An absorbing review of the facts and circumstances surrounding the tragic 1939 K2 expedition and its aftermath. Weaving a newly discovered, first hand account by one of the expeditioners, with already known, heretofore, controversial historical data from others on the expedition, the authors masterfully reconstruct the events which led to the deaths of four individuals, three Sherpas and one American, on K2 in the wild Karakoram range.After many weeks in the mountains, overcome by altitude sickness and inexperience, only three members of the expedition are physically able or willing to push on to the summit. The only ones so inclined are its expedition leader, Fritz Wiessner, the rich American who bankrolled part of the expedition, Dudley Wolfe, and the plucky Sherpa porter, Pasang Lama.Dudley Wolfe, with whom Fritz Wiessner seems to have developed a client-guide relationship, is unable to continue past camp VIII, limited by his own inexperience. Fritz, a superb climber, continue along towards the summit with Pasang Lama. They set up Camp IX and continue on towards the summit, where they manages to make it up to within 8oo feet of the summit. There, the plucky Pasang Lama is unable to continue. They decide to return to Camp IX with the intention of resting and returning the next day for a new assault on the summit.It was not to be. On their descent, they lost their crampons. After they rested in Camp IX, they realized that they needed more supplies, so they went down to Camp VIII. There they found Dudley, but no new supplies had been brought up from the lower camps. So, they all decide to go down to Camp VII to investigate and restock. On the way down, Dudley's inexperience causes them to have an accident on the ropes. They fall but manage to survive. Pasang Lama, however, is seriously injured, and the sleeping bag and air mattress that Dudley carried is lost to the mountain. Fritz, having left his bedding in Camp IX, expecting to find some in the lower camps, is disappointed when they manage to reach camp VII, only to find it in disarray and stripped of all bedding and sleeping bags! Remarkably, both Dudley and Fritz had by this time spent nearly a month in the dead zone without supplementary oxygen. Therein lies the tale. Read on! The account is at times mesmerizing. This remarkably well researched chronicle manages to paint a riveting picture of the the travails of this expedition from its confused beginnings to its tragic end. It shows what can happen when all members of the expedition are clearly not on the same page.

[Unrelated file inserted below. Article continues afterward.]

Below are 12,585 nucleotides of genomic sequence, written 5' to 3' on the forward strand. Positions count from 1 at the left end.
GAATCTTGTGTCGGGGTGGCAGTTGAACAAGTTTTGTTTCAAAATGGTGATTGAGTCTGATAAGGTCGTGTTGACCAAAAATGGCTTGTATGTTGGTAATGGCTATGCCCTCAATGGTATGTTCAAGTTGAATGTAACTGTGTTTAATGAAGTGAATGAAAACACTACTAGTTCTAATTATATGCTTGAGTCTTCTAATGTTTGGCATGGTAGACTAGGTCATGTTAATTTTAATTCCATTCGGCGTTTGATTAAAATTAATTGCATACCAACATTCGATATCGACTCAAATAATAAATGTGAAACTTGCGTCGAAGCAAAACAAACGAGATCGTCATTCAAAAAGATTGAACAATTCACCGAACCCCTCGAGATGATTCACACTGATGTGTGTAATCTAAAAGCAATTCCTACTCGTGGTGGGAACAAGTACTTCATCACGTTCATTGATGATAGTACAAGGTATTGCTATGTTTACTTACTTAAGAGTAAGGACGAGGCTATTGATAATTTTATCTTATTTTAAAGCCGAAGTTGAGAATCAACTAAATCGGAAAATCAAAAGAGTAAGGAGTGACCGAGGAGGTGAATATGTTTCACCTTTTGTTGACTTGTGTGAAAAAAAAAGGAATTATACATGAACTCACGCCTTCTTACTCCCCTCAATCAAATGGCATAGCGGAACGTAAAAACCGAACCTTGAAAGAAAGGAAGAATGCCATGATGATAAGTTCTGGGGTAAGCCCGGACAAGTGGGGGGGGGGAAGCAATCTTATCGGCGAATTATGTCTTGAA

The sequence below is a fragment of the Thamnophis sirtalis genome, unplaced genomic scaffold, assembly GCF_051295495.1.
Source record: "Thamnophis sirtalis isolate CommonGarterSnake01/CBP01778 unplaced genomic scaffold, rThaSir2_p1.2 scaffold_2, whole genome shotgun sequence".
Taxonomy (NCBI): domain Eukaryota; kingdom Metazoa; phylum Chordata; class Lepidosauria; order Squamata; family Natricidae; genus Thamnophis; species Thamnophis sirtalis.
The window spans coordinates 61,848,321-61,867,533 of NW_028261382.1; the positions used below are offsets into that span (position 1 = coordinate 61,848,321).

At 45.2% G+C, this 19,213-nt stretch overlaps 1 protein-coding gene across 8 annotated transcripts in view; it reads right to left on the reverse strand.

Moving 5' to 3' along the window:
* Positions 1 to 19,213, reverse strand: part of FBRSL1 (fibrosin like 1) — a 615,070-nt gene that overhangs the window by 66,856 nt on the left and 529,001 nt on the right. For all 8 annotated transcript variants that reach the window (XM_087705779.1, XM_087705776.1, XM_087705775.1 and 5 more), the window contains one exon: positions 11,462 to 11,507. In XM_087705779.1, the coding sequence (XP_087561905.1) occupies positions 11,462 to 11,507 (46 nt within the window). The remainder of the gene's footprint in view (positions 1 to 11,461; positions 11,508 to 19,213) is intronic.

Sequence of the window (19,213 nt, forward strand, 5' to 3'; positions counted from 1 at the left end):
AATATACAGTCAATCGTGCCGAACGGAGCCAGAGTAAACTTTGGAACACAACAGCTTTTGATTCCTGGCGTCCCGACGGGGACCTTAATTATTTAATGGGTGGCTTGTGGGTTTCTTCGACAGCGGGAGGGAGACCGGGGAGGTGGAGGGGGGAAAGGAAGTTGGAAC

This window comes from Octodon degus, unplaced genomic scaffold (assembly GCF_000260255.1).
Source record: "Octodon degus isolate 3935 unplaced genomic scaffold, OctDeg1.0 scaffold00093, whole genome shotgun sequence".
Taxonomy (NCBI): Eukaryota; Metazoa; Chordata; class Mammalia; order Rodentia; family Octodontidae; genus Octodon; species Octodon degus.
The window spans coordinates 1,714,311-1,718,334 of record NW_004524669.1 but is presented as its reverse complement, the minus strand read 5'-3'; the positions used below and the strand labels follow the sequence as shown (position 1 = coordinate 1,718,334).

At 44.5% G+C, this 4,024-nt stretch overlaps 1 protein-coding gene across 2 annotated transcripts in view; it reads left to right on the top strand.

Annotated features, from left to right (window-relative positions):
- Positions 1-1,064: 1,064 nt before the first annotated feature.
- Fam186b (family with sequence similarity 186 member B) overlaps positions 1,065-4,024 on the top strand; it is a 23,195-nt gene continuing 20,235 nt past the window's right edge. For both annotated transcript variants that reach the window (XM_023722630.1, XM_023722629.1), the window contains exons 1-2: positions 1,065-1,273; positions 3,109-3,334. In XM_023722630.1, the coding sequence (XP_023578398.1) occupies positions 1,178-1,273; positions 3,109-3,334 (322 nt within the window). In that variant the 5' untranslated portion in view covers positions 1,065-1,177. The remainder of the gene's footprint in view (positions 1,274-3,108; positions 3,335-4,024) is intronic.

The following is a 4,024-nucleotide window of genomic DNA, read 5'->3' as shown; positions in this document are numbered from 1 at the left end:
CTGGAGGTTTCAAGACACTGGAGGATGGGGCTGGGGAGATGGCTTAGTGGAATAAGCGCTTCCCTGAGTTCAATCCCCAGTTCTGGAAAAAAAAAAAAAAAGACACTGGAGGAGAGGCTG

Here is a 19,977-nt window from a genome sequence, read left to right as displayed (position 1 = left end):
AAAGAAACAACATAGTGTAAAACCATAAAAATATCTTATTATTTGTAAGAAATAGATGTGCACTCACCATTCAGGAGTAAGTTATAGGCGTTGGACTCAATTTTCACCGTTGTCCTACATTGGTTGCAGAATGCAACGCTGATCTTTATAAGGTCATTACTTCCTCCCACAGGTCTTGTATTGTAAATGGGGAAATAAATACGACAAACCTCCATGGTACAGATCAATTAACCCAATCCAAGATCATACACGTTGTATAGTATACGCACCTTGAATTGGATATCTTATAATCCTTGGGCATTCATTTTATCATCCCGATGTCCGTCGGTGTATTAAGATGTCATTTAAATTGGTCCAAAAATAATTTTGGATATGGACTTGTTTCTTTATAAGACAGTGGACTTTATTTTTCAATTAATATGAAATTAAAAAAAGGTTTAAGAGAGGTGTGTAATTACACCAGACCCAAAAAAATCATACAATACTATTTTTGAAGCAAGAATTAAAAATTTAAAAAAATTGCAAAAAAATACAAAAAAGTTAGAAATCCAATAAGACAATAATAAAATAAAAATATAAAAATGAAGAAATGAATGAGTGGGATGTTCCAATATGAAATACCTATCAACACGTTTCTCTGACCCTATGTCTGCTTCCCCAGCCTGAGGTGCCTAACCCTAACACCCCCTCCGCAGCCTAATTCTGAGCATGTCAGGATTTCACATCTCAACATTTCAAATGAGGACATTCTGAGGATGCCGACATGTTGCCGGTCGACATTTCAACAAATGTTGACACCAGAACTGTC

Buy It and LEARN, History DOES Repeat...